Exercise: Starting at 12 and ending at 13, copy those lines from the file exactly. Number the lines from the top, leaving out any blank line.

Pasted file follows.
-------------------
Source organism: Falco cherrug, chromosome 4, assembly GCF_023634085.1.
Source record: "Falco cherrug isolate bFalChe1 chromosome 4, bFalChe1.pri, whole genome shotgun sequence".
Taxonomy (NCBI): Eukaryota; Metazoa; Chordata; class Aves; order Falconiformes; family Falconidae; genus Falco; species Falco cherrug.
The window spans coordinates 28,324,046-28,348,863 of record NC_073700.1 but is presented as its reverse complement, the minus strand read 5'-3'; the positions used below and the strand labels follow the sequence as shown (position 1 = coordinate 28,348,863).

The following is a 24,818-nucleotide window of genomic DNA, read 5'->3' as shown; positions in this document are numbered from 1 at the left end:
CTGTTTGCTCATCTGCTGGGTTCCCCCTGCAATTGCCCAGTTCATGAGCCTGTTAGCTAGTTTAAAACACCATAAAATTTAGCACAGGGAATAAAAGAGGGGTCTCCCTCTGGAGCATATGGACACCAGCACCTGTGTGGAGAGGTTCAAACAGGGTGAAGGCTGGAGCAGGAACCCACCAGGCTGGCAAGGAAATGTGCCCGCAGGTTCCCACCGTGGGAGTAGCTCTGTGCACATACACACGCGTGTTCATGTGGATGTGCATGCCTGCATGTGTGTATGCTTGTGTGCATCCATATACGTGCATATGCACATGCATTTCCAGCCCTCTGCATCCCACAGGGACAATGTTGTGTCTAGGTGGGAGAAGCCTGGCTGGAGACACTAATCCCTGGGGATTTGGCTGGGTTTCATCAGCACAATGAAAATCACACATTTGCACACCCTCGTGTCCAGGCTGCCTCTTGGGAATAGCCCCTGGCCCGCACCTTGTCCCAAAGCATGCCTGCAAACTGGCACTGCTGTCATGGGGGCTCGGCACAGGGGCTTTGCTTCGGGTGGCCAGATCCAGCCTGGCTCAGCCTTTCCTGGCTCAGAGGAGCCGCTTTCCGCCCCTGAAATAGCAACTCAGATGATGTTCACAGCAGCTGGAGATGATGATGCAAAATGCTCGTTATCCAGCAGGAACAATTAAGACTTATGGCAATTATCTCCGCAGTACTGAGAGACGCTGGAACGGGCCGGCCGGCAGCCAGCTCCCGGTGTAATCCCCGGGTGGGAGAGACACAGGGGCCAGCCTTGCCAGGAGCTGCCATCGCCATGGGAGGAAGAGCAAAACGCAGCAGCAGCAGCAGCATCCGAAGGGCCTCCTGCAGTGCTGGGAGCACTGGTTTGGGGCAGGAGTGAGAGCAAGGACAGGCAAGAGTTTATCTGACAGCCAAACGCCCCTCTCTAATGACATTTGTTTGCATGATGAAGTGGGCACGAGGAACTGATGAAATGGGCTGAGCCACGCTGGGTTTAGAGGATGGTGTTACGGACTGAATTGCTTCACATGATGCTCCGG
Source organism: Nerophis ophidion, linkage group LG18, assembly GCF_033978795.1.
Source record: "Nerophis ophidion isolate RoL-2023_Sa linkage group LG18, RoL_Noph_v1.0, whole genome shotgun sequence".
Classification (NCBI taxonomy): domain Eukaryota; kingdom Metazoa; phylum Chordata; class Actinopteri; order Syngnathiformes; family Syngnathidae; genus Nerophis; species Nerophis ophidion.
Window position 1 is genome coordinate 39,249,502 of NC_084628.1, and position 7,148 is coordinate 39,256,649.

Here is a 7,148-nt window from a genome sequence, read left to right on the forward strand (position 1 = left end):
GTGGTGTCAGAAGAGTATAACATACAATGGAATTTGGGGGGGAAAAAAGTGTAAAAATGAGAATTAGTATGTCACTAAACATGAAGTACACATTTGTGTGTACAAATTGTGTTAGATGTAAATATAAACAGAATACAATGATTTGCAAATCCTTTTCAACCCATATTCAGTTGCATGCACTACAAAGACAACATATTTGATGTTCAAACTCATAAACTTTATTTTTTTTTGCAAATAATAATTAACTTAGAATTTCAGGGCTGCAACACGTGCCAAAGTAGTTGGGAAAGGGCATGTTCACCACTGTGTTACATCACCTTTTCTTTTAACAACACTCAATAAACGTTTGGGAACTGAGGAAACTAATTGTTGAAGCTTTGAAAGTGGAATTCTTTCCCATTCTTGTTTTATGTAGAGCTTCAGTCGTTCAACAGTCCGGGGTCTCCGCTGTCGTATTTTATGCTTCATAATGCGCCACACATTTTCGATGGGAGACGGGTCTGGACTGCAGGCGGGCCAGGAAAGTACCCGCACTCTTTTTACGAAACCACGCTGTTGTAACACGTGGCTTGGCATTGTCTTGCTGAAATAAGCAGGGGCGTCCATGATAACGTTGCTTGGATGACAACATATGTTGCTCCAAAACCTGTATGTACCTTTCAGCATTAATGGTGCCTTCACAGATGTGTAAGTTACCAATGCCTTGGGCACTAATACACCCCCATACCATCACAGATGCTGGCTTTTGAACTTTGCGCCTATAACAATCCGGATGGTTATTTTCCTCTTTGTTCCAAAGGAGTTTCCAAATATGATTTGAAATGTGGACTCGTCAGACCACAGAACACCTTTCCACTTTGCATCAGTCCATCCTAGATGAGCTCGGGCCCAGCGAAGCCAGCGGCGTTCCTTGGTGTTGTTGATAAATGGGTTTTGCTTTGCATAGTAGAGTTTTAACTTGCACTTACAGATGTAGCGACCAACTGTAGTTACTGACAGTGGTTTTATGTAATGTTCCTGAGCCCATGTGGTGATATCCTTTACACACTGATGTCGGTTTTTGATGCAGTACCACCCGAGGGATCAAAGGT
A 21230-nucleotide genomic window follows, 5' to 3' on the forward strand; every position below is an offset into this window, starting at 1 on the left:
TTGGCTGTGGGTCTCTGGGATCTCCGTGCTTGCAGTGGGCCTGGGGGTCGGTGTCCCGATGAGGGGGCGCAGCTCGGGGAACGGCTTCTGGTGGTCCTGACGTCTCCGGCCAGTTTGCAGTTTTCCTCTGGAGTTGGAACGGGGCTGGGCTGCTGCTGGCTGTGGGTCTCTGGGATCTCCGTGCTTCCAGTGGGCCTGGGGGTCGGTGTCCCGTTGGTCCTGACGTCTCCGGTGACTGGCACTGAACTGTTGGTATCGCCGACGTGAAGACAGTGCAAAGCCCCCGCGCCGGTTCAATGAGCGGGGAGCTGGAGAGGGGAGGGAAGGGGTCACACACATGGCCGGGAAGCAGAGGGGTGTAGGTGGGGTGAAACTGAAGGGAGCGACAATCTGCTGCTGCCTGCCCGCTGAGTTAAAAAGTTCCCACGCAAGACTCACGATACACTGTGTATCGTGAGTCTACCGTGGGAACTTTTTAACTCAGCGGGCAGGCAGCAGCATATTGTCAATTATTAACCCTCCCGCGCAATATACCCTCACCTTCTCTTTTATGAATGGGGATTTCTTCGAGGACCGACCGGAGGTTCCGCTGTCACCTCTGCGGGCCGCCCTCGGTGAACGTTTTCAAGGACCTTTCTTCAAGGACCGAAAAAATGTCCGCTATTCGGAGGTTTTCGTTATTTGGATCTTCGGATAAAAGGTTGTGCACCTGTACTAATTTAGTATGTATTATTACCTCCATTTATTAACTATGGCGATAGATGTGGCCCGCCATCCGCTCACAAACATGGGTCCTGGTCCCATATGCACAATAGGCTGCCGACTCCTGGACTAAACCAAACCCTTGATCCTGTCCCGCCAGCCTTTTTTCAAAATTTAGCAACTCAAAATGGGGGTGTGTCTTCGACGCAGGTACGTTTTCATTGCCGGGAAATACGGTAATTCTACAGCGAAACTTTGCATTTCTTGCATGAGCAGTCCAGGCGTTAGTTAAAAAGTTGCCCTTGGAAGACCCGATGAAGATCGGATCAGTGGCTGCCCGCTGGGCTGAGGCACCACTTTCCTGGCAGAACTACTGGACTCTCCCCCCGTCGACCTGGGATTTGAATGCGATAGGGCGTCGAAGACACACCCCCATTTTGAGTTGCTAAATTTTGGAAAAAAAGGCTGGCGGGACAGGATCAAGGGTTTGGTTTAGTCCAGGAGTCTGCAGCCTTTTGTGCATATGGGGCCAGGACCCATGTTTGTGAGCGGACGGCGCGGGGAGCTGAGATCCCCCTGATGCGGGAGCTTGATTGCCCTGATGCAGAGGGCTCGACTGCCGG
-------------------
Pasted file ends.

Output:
GTGGTGTCAGAAGAGTATAACATACAATGGAATTTGGGGGGGAAAAAAGTGTAAAAATGAGAATTAGTATGTCACTAAACATGAAGTACACATTTGTGTGTACAAATTGTGTTAGATGTAAATATAAACAGAATACAATGATTTGCAAATCCTTTTCAACCCATATTCAGTTGCATGCACTACAAAGACAACATATTTGATGTTCAAACTCATAAACTTTATTTTTTTTTGCAAATAATAATTAACTTAGAATTTCAGGGCTGCAACACGTGCCAAAGTAGTTGGGAAAGGGCATGTTCACCACTGTGTTACATCACCTTTTCTTTTAACAACACTCAATAAACGTTTGGGAACTGAGGAAACTAATTGTTGAAGCTTTGAAAGTGGAATTCTTTCCCATTCTTGTTTTATGTAGAGCTTCAGTCGTTCAACAGTCCGGGGTCTCCGCTGTCGTATTTTATGCTTCATAATGCGCCACACATTTTCGATGGGAGACGGGTCTGGACTGCAGGCGGGCCAGGAAAGTACCCGCACTCTTTTTACGAAACCACGCTGTTGTAACACGTGGCTTGGCATTGTCTTGCTGAAATAAGCAGGGGCGTCCATGATAACGTTGCTTGGATGACAACATATGTTGCTCCAAAACCTGTATGTACCTTTCAGCATTAATGGTGCCTTCACAGATGTGTAAGTTACCAATGCCTTGGGCACTAATACACCCCCATACCATCACAGATGCTGGCTTTTGAACTTTGCGCCTATAACAATCCGGATGGTTATTTTCCTCTTTGTTCCAAAGGAGTTTCCAAATATGATTTGAAATGTGGACTCGTCAGACCACAGAACACCTTTCCACTTTGCATCAGTCCATCCTAGATGAGCTCGGGCCCAGCGAAGCCAGCGGCGTTCCTTGGTGTTGTTGATAAATGGGTTTTGCTTTGCATAGTAGAGTTTTAACTTGCACTTACAGATGTAGCGACCAACTGTAGTTACTGACAGTGGTTTTATGTAATGTTCCTGAGCCCATGTGGTGATATCCTTTACACACTGATGTCGGTTTTTGATGCAGTACCACCCGAGGGATCAAAGGT
A 21230-nucleotide genomic window follows, 5' to 3' on the forward strand; every position below is an offset into this window, starting at 1 on the left: